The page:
Any low sulphur fuel is almost certain to be imported from Singapore as costs to modify Marsden Point to produce this are likely to be prohibitive.This would likely lead to international ships ceasing to bunker in New Zealand and choosing to bunker elsewhere, probably in Singapore (with larger tanks). We understand, Refining NZ is still evaluating whether the supply of some 0.5% bunker fuel is possible.

Ships, and the fuel infrastructure that supplies them, are long term assets.Both ship owners and fuel companies need certainty of policy to ensure that good investment choices are made.

Implications of implementation of MARPOL Annex VI requirements

The members of the Federation are differently affected by MARPOL Annex VI and they reserve the right to submit separately from the Federation to ensure that their specific issues are raised. The table below sets out the general position for each vessel within the federation’s membership.

MARPOL Annex VI: Implications for vessels owned/operated by Federation members

Vessel

Flag

Fuel

Dry Dock

How affected by 1/1/2020 start date for foreign flagged vessels

How affected post NZ Ratification

Anatoki

NZ

AGO

NZ

………....


…………… ….

Buffalo

NZ

AGO

NZ




Aratere

NZ

80cst

O’seas

………………

…… ….

…………………

Kaiarahi

UK

80cst

O’seas

Change fuel



Kaitaki

NZ

80cst

O’seas

………………

………

…………………

Tangaroa

NZ

AGO

NZ




Aotearoa Chief

NZ

380cst

NZ

… …………


……… ……….

Spirit of Canterbury

NZ

380cst

NZ

…………….


………………..

Kokako

NZ

380cst

O’seas

…………….

………

………………..

Matuku

NZ

380 cst

O’seas

………… ..

……….

………………

Straitsman

NZ

80cst

O’seas

………… …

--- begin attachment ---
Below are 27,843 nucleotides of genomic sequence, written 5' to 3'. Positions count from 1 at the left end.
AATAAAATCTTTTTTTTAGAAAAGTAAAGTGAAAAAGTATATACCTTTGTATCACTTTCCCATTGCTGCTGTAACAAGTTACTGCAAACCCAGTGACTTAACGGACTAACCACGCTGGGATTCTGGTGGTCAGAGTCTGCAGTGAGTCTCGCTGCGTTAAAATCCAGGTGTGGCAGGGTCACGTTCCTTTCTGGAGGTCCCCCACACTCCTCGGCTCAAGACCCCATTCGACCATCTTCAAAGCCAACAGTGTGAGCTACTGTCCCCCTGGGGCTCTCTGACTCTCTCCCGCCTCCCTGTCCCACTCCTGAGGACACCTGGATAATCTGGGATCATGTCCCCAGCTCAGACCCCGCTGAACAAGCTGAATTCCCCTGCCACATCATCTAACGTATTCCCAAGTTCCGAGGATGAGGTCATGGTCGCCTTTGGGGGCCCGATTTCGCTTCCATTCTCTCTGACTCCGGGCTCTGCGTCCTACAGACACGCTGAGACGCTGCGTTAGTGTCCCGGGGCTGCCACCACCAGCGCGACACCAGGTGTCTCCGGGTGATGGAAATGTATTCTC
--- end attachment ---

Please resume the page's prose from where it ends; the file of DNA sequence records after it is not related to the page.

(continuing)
……….

………………..

Strait Feronia

NZ

80cst

O’seas

………….

…… …..

………………

.

  • Uncertainty about ongoing supply of 80cst and 380cst by NZ refinery, given the smaller market.
  • Estimate is that the NZ domestic fleet uses approximately a year 80,000m3 (approx. which is 2 Matuku-sized loads) and there is no information available to us about how the refinery is going to react to changes in bunkering demand by non-NZ flagged vessels

………………….

Needs to change fuel to low emissions alternative

… ………………

Uncertainty as to how to meet strictclean vessel requirements when going outside NZ (dry dock and commerce)

Fuel is generally the greatest cost for any ship operations.This is true on an annual basis even for the Cook Strait passenger ferries which have high crewing requirements during the peak summer sailings.The cost of fuel motivates many aspects of a ship’s operation such as hull cleaning in addition to mandated requirements, speed and route choices.

Any alternative to the current fuel requirements has cost implications.This arises both in respect of the capital costs of new or used replacement vessels and the running costs.

Impact much wider than ships

We believe that the discussion document and released Cabinet Paper under-emphasises the likely impact of higher prices and difficulty of sourcing supply.World-wide impacts of the change in fuels are already being felt, by way of surcharges on freight and route or speed choices.This is the case even though the switch-over, to new fuels or alternative technology, is only just beginning.

MARPOL Annex VI will impact on shipping but will also impact on all users of oil-based fuel and all users of products which rely on oil in their supply chain.We believe that the impact of this has been underestimated.

Timeline to the future

As mentioned above, ship operators need to know the timeline to ratification and implementation by New Zealand.We can already see the impact world-wide with the implementation of additional surcharges to cover the costs of implementation and use of alternatives to high sulphur fuels.This starts much earlier than the switch-over itself.Decisions about vessels purchases and modifications are made years in advance and may take years to complete.Sudden changes in the rules, especially at a time when the availability and price of alternatives is unknown, are very difficult for business to weather.

Thank you for the opportunity to make a submission.

Annabel Young

Executive Director

P O Box 10739, The Terrace, Wellington 6143

021 429 216

Email annabel.young@shipfed.co.nz

www.nzsf.org.nz